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Der Kinderreigen
Dance (from Old French dancier, perhaps from Frankish) generally refers to human movement either used as a form of expression or presented in a social, spiritual or performance setting.

Dance also is used to describe methods of non-verbal communication (see body language) between humans or animals (bee dance, mating dance), motion in inanimate objects (the leaves danced in the wind), and certain genres.

Choreography is the art of making dances.

Definitions of what constitutes dance are dependent on social, cultural, aesthetic, artistic and moral constraints and range from functional movement (such as folk dance) to codified, virtuoso techniques such as ballet. Dance disciplines exist in sports such as gymnastics, figure skating, and synchronized swimming, and martial arts kata are often compared to dance.

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Gaskell Ball
Ballroom dance, refers collectively to a set of partner dances, which originated in the Western world and are now enjoyed both socially and competitively around the globe. Its performance and entertainment aspects are also widely enjoyed on stage, in film, and on television.

While historically ballroom dance may refer to any form of formal social dancing as recreation, with the eminence of dancesport in modern times the term has become much narrower in scope, usually referring specifically to the International Standard and International Latin style dances (see dance groupings below). In the United States, two additional variations—"American Smooth" and "American Rhythm"—have also been popularized and are commonly recognized as styles of "ballroom dance".

The term "ballroom dancing" is derived from the word ball, which in turn originates from the Latin word ballare which means "to dance". In times past, ballroom dancing was "social dancing" for the privileged, leaving "folk dancing" for the lower classes. These boundaries have since become blurred, and it should be noted even in times long gone, many "ballroom" dances were really elevated folk dances.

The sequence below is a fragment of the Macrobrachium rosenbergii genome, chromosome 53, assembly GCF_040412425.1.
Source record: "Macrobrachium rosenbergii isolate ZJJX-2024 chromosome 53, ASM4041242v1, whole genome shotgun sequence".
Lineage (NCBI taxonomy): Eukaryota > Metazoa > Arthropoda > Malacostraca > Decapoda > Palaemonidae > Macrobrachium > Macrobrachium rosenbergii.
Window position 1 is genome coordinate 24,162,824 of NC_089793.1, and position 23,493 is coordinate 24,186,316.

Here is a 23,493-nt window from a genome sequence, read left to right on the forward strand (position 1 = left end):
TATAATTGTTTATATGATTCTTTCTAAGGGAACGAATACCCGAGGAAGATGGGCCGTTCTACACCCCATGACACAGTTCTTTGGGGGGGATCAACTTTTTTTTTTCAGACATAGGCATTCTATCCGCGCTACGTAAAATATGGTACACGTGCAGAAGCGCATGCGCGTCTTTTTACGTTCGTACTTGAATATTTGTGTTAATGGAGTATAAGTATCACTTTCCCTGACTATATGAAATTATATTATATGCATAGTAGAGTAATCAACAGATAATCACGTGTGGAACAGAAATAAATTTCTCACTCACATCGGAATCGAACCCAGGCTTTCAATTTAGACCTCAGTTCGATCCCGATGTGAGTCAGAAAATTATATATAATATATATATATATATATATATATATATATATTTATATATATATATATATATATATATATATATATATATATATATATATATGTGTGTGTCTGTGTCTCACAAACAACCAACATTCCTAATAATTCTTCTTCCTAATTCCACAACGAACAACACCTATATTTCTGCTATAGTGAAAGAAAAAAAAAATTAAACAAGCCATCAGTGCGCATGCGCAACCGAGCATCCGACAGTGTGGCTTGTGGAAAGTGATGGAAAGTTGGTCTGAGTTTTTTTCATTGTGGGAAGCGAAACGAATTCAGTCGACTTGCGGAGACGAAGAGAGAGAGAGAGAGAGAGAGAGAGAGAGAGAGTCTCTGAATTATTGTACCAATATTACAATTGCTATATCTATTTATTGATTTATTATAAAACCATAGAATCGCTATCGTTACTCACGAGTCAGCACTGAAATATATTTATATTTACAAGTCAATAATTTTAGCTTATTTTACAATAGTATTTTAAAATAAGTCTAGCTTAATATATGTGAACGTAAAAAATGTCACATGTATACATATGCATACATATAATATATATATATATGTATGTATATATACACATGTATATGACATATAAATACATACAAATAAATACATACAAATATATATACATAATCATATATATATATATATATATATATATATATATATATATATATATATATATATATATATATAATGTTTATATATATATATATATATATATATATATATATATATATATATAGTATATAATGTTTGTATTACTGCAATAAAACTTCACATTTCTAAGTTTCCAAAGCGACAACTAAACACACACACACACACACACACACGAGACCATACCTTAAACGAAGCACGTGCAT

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Paquita pas de deux
Credit: Paquita pas de deux, photographed by Lambtron

In ballet, a pas de deux is a dance duet in which two dancers, typically a male and a female, perform ballet steps together. It usually has five parts, consisting of an entrée (introduction), an adagio, two variations (a solo for each dancer), and a coda (finale). The pas de deux is characteristic of classical ballet and can be found in many well-known ballets. It is often considered to be the bravura highlight of a ballet and is usually performed by a leading pair of principal dancers.

Did you know

Stella Bloch

... that Stella Bloch (pictured) headlined in New York after she returned from learning Javanese dancing at the Prince of Solo's palace?

... that Rosina Galli was the prima ballerina at La Scala Theatre Ballet before she became the première danseuse at the Metropolitan Opera House?

... that LeRoy Prinz, who staged dances in dozens of Hollywood movies in the 1930s and 1940s, was more an "idea man" than a choreographer, using simple steps and dance routines?

... that Tatjana Gsovsky, ballet mistress at opera houses in East Berlin, Buenos Aires and West Berlin, first choreographed ballets by Henze and Nono?

...that the score of Giselle contains additions by Léon Minkus?

... that in 2008, the Romanian ballet mistress Mijaela Tesleoanu was one of only two non-Cubans on the payroll of the Cuban National Ballet?

Selected biography

Christopher "Lil' C" Toler (born January 19, 1983) is an African American dancer and choreographer best known for co-inventing the hip-hop dance style krumping. He has danced for several musical artists including Missy Elliott, Fall Out Boy, and Madonna, and was cast as a featured dancer in the 2007 art exhibit Slow Dancing. He has also choreographed for television programs and movies including Be Cool, Fox's Bones, the 2007 Teen Choice Awards, and the 2007 NAACP Image Awards.

Lil' C was featured in the 2005 documentary Rize, a film that documents the history of the krumping and clowning dance styles from Los Angeles. Along with Ceasare "Tight Eyez" Willis he is credited with developing krumping. He has been a judge and choreographer on the Fox television show So You Think You Can Dance since season two.

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Pierre-Auguste Renoir

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